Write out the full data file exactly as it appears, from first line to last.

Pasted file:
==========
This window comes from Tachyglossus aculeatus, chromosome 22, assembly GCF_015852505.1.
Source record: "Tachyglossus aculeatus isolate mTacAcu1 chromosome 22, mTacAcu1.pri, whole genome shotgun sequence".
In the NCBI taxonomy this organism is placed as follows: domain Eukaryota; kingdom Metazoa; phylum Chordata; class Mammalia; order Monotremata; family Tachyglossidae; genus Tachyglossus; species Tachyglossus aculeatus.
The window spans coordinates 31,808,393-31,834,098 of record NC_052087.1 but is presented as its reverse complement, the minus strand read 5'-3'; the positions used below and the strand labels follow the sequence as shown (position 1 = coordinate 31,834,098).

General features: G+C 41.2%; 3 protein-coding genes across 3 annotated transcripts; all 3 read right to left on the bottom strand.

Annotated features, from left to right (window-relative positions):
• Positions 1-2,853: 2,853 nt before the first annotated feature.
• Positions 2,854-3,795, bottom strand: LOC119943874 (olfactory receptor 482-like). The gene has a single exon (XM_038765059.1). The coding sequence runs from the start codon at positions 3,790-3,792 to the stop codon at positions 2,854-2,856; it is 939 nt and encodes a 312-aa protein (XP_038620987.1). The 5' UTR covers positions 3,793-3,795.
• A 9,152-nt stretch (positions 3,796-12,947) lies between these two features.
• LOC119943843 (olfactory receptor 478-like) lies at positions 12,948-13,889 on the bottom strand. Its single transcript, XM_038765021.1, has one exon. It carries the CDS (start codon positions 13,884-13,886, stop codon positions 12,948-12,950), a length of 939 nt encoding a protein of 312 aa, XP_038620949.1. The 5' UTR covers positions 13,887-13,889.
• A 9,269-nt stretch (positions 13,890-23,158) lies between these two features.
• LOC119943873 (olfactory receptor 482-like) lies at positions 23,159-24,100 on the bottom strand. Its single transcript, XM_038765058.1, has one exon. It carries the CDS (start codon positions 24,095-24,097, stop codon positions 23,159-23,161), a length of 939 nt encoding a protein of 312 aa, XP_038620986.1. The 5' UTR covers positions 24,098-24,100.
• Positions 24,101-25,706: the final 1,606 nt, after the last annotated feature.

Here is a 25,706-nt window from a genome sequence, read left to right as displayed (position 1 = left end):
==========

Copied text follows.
This window comes from Tachyglossus aculeatus, chromosome 22, assembly GCF_015852505.1.
Source record: "Tachyglossus aculeatus isolate mTacAcu1 chromosome 22, mTacAcu1.pri, whole genome shotgun sequence".
In the NCBI taxonomy this organism is placed as follows: domain Eukaryota; kingdom Metazoa; phylum Chordata; class Mammalia; order Monotremata; family Tachyglossidae; genus Tachyglossus; species Tachyglossus aculeatus.
The window spans coordinates 31,808,393-31,834,098 of record NC_052087.1 but is presented as its reverse complement, the minus strand read 5'-3'; the positions used below and the strand labels follow the sequence as shown (position 1 = coordinate 31,834,098).

General features: G+C 41.2%; 3 protein-coding genes across 3 annotated transcripts; all 3 read right to left on the bottom strand.

Annotated features, from left to right (window-relative positions):
• Positions 1-2,853: 2,853 nt before the first annotated feature.
• Positions 2,854-3,795, bottom strand: LOC119943874 (olfactory receptor 482-like). The gene has a single exon (XM_038765059.1). The coding sequence runs from the start codon at positions 3,790-3,792 to the stop codon at positions 2,854-2,856; it is 939 nt and encodes a 312-aa protein (XP_038620987.1). The 5' UTR covers positions 3,793-3,795.
• A 9,152-nt stretch (positions 3,796-12,947) lies between these two features.
• LOC119943843 (olfactory receptor 478-like) lies at positions 12,948-13,889 on the bottom strand. Its single transcript, XM_038765021.1, has one exon. It carries the CDS (start codon positions 13,884-13,886, stop codon positions 12,948-12,950), a length of 939 nt encoding a protein of 312 aa, XP_038620949.1. The 5' UTR covers positions 13,887-13,889.
• A 9,269-nt stretch (positions 13,890-23,158) lies between these two features.
• LOC119943873 (olfactory receptor 482-like) lies at positions 23,159-24,100 on the bottom strand. Its single transcript, XM_038765058.1, has one exon. It carries the CDS (start codon positions 24,095-24,097, stop codon positions 23,159-23,161), a length of 939 nt encoding a protein of 312 aa, XP_038620986.1. The 5' UTR covers positions 24,098-24,100.
• Positions 24,101-25,706: the final 1,606 nt, after the last annotated feature.

Here is a 25,706-nt window from a genome sequence, read left to right as displayed (position 1 = left end):